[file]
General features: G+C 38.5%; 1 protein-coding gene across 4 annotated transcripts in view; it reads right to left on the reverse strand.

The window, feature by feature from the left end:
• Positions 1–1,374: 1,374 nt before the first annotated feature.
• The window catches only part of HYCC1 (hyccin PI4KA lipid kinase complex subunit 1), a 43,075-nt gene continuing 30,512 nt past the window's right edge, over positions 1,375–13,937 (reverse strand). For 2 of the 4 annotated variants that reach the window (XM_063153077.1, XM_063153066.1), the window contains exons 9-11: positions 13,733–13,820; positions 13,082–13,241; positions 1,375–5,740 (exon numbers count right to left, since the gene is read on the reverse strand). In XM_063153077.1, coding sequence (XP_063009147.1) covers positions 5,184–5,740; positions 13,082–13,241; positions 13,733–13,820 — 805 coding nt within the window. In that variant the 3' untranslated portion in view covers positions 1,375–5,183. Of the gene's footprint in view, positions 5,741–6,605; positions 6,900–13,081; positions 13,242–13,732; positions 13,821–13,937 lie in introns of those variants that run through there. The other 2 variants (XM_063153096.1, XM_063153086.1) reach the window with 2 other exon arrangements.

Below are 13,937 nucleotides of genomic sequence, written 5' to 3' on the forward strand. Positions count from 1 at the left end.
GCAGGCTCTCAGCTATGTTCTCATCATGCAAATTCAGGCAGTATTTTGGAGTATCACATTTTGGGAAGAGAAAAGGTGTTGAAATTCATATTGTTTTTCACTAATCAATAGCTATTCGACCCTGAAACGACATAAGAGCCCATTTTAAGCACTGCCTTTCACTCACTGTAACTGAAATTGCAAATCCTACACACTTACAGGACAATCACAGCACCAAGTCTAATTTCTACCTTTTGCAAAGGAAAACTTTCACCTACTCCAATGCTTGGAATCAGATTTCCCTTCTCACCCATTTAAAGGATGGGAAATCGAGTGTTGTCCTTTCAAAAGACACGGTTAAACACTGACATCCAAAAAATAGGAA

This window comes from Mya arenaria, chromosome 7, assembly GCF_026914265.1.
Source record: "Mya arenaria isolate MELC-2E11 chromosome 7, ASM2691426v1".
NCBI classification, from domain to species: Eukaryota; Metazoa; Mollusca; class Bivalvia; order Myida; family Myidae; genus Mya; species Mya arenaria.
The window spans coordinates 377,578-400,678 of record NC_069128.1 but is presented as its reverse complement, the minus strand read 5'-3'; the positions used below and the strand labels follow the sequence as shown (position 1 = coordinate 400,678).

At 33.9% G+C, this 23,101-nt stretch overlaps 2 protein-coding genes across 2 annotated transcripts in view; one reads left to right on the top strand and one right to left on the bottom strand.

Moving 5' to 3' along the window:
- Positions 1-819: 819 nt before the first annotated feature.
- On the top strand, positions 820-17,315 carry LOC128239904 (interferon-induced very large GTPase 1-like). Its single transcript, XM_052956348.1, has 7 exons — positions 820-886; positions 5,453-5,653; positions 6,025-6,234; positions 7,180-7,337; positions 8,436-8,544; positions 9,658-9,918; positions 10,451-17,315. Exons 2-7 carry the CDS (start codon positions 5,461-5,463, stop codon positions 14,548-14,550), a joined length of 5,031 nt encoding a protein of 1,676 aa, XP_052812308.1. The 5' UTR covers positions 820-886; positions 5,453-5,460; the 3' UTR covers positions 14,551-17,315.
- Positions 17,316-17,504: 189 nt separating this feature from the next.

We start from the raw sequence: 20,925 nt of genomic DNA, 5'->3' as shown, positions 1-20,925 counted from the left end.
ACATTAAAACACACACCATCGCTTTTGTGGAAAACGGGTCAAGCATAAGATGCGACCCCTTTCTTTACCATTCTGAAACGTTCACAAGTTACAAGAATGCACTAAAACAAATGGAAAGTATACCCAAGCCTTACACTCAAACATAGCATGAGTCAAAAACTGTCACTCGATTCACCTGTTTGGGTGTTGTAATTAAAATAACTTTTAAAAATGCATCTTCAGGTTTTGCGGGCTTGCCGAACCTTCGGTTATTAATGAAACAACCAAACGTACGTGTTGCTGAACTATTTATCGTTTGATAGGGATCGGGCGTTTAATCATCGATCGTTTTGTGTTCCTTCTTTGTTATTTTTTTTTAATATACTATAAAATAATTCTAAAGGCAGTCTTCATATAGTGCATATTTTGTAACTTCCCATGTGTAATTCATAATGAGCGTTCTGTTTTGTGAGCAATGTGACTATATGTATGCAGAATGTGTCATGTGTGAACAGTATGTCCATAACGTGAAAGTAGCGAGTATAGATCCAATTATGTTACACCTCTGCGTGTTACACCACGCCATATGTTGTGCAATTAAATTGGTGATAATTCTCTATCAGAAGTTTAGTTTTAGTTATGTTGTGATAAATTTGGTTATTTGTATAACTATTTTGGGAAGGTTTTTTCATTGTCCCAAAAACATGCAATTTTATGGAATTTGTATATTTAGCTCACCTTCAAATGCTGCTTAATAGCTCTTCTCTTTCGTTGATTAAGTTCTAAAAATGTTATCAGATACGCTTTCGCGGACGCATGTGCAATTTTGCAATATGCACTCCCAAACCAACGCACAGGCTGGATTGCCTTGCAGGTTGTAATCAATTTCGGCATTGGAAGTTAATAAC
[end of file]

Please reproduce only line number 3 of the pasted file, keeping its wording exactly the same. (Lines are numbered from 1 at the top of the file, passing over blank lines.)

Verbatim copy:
• Positions 1–1,374: 1,374 nt before the first annotated feature.